By: Christopher Sirota, CPCU
NPR's Planet Money takes a closer look at the global supply chain for vaccines in their December 2020 podcast (includes transcript).
How many vaccines will the world need?
Firstly, for an order of magnitude, the podcast highlights that, excluding the seasonal flu vaccine, the pre-pandemic global production of vaccines is estimated at three to five billion doses; since the current COVID-19 vaccines likely will require two doses, the estimated number of doses needed for the world is about three times the normal output, or 12 billion doses.
How on this world will those doses be distributed?
Apparently, discovering and successfully trialing effective COVID-19 vaccines in a relatively short time may be as complicated as what comes next: packaging and distributing them.
Making the glass vaccine vials
Per the podcast, special shock-resistant medical-grade, low-temperature resilient glass vials are required; the glass is called borosilicate glass. To manufacture such glass several ingredients (silicon, and various minerals) are sourced from many regions including Africa, Australia, Brazil, China, Europe, India, and South America. As the name implies, boron is likely a critical ingredient, and it is reportedly sourced mostly from a single country: Turkey.
The podcast explains further that after the borosilicate glass tubes are made from the molten glass in 5 different melting plants, they are shipped "to one of 16 cutting plants in places like Argentina, Mexico, the U.S., Switzerland, Germany, Indonesia, China [where] the glass tubes get cut into vials, syringes and cartridges."
No vial shortage forecast
According to one vial manufacturer interviewed for the podcast, COVID-19 vaccine makers have ordered vials in advance, and steps are being taken to avoid bottlenecks in supplying vials for the vaccines, despite vial manufacturers also continuing to maintain a supply for other drugs such as for cancer treatments.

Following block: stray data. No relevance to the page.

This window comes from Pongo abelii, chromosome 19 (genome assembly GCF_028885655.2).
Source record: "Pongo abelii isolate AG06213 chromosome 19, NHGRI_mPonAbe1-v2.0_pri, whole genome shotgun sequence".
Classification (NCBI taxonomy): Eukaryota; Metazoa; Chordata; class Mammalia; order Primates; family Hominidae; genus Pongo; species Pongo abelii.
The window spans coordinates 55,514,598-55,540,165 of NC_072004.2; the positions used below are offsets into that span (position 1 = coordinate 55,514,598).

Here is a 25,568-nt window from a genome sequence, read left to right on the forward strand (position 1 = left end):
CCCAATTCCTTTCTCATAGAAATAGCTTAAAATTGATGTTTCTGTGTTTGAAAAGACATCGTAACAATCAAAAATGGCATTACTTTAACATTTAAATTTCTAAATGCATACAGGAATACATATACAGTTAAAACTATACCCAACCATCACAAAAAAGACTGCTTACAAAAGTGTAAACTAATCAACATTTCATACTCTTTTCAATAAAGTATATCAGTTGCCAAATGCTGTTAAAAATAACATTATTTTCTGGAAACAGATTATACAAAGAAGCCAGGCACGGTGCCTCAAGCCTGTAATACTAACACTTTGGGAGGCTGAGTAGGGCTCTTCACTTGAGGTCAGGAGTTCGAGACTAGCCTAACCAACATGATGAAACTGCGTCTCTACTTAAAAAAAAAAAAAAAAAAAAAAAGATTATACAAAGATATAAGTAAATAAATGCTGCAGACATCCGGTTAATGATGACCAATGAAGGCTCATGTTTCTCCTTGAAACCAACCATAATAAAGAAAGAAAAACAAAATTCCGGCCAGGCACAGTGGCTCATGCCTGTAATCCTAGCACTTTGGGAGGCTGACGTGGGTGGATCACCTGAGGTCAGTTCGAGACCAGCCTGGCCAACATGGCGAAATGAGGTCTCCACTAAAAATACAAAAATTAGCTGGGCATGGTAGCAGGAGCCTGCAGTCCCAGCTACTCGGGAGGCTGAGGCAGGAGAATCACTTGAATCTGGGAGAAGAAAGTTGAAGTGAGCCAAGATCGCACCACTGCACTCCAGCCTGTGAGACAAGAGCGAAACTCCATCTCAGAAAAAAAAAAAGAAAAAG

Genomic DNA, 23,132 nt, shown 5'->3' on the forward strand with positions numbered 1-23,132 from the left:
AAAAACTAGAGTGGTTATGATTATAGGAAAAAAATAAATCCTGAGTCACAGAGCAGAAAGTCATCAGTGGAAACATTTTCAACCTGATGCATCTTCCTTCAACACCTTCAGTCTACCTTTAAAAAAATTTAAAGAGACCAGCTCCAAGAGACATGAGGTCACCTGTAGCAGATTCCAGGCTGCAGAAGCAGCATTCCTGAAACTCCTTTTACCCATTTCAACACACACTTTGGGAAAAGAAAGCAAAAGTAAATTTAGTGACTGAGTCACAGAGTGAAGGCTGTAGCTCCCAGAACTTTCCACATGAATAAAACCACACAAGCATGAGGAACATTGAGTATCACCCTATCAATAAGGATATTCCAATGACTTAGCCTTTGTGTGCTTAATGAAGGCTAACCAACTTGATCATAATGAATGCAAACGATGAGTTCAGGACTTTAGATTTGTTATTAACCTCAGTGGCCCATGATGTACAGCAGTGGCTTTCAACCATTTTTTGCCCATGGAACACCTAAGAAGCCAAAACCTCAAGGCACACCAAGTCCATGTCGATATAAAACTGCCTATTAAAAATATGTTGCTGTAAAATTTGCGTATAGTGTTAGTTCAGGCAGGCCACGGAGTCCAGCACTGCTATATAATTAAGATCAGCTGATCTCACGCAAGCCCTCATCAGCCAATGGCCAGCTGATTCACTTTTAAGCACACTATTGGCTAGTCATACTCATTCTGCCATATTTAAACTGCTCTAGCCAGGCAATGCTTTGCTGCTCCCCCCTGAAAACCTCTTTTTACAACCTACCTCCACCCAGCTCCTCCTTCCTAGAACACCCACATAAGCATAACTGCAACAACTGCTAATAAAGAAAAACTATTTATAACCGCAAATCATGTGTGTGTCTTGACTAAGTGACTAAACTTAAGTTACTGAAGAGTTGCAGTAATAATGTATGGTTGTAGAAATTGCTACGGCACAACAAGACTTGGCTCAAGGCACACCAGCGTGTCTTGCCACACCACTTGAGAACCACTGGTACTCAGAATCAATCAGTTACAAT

The next stop for the vials would, as explained in the podcast, be the pharmaceutical companies where they are cleaned, sterilized and filled with, likely, more than one dose each of a vaccine to reduce the number of vials needed.
Keeping the vaccines cold…really cold
Since the current COVID-19 vaccines require either low or ultra-low temperatures for storage, various means have been reportedly planned to do so: one company has designed "their own boxes with thermal sensors and GPS trackers for their frozen vaccines to travel in."
The podcast explains that there likely are not enough freezers available at all the points along the vaccine supply chain so some airlines and hospital systems are planning to use dry ice; dry ice also has reportedly some transportation issues to consider; for example, if a cooler is not airtight, the ice can sublimate and disappear in about an hour.
Can air cargo networks alone connect the world to the vaccine?
The podcast concludes with a description of the order of magnitude of the air travel needed to support the vaccine distribution around the world. Firstly, it is estimated that the distribution would need the equivalent of 8,000 cargo planes filled with 100 tons of vaccine each to complete the enormous task.
Quick reality check: per the podcast, there are only about 2,000 cargo jets available globally, and 27,000 passenger jets. Therefore, the podcast explains, global distribution will rely on passenger jets as well, some with their seats intact, some with seats removed. Notably, since passenger flights have reportedly decreased by about 40%, this may limit the air transport network's ability to reach more secluded regions.
Also, of note, many regions will not reportedly be able to handle a large amount of vaccine due to limitations on the ground, such as lack of cold storage space, so some flights will be limited in how much can be delivered each trip.
Once on the ground, vaccines face more challenges
Lastly, the podcast speculates that to increase efficiency, regional hubs will be created so that trucks will deliver to fewer locations that are better equipped to handle the vaccine storage.
Of further interest, the Wall Street Journal notes a difference between windows of time allowed for different vaccines after they are thawed: one type can be refrigerated for up to 30 days while another only for five.